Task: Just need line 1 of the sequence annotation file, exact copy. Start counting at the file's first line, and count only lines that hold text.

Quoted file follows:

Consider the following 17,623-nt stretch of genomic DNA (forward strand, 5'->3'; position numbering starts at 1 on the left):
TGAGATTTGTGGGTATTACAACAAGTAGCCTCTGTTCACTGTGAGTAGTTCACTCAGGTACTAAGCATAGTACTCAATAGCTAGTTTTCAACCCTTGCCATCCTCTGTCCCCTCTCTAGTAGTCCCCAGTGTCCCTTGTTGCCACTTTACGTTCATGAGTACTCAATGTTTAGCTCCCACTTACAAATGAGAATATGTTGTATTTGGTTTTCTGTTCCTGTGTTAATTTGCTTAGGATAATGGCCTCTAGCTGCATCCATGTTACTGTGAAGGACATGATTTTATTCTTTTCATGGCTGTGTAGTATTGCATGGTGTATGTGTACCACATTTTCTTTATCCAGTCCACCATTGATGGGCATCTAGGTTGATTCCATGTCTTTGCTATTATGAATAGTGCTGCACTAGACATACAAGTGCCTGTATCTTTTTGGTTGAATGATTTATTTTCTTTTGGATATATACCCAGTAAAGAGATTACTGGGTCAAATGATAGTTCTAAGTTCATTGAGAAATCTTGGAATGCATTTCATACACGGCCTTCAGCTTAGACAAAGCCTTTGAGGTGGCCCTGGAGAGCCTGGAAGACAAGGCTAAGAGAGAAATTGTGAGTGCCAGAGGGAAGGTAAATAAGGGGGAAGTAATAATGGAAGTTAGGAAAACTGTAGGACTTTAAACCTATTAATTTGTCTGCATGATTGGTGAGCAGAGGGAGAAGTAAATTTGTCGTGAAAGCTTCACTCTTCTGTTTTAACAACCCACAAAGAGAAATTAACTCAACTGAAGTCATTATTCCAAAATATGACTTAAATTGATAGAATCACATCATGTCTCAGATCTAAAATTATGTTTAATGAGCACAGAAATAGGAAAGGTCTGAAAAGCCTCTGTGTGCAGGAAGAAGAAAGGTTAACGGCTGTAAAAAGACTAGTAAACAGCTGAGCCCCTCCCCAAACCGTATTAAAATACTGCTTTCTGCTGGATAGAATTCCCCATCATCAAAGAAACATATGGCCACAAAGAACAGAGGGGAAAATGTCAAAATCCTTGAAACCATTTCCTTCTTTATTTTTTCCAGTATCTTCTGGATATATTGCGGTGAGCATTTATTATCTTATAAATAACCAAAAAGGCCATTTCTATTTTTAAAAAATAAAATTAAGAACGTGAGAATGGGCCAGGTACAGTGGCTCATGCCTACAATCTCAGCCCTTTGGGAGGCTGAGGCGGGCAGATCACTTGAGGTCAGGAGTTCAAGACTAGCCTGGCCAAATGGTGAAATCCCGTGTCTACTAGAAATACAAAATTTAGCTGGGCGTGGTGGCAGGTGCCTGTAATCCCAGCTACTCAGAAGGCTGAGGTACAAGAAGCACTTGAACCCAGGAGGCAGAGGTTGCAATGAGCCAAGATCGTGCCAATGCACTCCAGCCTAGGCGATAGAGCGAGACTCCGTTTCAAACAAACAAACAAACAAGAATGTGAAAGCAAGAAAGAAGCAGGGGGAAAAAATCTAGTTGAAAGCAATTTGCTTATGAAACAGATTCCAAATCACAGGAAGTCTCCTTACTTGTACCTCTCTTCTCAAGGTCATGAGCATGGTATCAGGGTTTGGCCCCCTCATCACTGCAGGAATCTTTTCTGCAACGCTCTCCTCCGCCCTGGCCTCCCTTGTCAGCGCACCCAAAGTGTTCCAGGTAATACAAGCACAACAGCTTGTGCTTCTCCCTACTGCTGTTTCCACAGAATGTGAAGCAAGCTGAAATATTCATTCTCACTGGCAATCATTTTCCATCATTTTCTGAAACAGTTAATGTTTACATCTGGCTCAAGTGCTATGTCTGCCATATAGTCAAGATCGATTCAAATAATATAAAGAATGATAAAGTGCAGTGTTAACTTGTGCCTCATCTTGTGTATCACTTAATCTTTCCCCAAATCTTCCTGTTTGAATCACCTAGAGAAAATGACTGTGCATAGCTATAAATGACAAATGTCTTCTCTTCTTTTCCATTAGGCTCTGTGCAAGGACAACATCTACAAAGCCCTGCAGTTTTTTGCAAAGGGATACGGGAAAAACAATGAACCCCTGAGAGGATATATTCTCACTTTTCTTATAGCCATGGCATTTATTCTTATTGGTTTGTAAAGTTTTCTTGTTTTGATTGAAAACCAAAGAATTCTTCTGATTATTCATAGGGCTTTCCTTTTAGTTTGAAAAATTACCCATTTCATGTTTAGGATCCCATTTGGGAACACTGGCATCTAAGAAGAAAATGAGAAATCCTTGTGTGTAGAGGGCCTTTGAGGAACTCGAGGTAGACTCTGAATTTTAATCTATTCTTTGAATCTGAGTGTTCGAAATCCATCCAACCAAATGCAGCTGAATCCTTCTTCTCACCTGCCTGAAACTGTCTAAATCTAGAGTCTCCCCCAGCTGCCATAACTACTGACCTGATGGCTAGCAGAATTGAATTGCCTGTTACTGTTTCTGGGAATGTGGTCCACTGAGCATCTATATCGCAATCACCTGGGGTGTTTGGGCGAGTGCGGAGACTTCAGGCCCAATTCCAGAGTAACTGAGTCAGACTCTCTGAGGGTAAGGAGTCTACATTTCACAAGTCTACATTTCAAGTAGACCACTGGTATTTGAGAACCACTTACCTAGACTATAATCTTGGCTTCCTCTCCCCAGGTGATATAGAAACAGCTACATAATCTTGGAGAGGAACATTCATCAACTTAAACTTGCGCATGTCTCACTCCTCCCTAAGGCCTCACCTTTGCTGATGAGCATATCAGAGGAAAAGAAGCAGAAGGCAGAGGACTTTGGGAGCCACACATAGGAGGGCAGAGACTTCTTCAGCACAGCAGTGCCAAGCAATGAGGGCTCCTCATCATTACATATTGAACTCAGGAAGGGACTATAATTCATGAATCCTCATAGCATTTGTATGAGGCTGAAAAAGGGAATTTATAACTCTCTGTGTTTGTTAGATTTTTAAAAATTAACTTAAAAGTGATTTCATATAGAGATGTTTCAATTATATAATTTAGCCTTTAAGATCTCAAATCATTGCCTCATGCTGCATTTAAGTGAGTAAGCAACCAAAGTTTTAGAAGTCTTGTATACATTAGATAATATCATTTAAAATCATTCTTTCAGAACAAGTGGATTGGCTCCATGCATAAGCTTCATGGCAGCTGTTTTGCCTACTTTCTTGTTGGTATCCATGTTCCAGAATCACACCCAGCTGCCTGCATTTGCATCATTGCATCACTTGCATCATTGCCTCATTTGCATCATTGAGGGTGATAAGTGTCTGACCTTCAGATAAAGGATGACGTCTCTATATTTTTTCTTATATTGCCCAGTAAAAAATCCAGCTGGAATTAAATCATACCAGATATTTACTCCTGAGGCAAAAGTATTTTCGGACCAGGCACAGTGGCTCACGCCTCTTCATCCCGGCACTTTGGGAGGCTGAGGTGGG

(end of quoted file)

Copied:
Consider the following 17,623-nt stretch of genomic DNA (forward strand, 5'->3'; position numbering starts at 1 on the left):